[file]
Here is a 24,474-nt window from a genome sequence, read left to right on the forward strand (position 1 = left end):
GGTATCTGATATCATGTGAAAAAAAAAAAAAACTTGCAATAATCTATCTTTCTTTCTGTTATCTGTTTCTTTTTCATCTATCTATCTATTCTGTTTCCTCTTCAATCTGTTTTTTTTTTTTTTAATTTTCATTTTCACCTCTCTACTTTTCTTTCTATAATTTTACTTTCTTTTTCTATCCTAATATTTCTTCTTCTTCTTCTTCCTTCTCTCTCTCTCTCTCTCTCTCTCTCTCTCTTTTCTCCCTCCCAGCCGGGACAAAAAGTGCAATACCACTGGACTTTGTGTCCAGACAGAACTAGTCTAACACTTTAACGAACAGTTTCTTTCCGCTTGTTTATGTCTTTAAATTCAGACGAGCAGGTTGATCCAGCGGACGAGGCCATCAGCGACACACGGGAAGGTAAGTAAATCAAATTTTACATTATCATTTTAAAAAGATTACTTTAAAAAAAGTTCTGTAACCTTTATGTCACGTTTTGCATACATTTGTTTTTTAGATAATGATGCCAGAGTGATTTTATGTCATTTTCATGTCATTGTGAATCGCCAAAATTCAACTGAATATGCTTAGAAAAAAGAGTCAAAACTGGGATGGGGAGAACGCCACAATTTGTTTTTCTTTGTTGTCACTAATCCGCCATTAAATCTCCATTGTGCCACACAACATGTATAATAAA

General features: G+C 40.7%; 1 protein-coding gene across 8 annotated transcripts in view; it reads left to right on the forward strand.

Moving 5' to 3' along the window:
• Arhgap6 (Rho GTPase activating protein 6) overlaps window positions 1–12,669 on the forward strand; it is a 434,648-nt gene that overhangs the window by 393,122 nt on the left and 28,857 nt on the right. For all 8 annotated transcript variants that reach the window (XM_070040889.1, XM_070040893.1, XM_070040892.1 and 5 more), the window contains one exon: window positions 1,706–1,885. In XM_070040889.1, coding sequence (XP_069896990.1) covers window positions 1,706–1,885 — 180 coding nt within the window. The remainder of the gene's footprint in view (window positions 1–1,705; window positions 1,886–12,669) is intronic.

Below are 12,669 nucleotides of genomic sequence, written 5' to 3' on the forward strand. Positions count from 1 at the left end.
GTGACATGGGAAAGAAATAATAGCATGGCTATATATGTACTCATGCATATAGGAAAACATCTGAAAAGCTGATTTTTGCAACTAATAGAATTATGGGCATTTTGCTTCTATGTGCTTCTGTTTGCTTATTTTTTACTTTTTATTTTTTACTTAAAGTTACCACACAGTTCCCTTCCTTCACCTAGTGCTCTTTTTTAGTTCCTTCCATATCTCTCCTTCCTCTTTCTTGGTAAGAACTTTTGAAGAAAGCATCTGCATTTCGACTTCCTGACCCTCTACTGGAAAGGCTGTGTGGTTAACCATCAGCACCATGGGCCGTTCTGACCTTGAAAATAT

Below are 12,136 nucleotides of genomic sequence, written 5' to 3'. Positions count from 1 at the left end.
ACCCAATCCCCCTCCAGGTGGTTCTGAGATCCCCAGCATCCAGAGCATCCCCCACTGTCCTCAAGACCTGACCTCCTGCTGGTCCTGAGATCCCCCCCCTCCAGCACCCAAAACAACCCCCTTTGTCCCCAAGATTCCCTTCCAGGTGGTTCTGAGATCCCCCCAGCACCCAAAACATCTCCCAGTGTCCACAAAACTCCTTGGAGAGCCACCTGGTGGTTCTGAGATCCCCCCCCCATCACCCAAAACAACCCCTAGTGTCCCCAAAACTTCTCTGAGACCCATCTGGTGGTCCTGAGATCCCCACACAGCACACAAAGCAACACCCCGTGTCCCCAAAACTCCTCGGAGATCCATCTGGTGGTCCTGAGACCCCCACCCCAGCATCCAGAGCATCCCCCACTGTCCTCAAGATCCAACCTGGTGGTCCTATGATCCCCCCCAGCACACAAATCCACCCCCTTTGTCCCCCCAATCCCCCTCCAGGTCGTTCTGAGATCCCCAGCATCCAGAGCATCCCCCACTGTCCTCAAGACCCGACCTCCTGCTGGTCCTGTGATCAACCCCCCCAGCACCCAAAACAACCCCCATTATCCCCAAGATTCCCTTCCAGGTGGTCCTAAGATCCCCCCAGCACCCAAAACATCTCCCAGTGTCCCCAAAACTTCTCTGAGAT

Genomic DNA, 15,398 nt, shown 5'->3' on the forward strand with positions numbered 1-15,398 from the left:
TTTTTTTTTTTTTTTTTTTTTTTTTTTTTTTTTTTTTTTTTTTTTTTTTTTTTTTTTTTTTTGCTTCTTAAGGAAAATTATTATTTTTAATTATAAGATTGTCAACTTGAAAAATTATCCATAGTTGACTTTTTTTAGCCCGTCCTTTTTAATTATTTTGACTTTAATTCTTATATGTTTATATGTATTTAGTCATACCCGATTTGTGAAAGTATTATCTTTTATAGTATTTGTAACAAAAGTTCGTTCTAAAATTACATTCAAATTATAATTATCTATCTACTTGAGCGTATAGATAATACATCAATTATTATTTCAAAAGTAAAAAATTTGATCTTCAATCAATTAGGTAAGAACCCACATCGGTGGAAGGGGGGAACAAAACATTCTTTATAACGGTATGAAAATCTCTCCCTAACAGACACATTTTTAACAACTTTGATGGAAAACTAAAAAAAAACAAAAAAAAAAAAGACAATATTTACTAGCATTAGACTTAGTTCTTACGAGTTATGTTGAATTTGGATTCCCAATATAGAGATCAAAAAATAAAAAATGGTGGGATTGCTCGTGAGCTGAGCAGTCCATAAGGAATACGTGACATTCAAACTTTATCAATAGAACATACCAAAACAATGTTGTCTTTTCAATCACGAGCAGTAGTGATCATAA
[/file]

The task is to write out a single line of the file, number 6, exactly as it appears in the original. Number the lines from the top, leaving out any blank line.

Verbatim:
Below are 12,669 nucleotides of genomic sequence, written 5' to 3' on the forward strand. Positions count from 1 at the left end.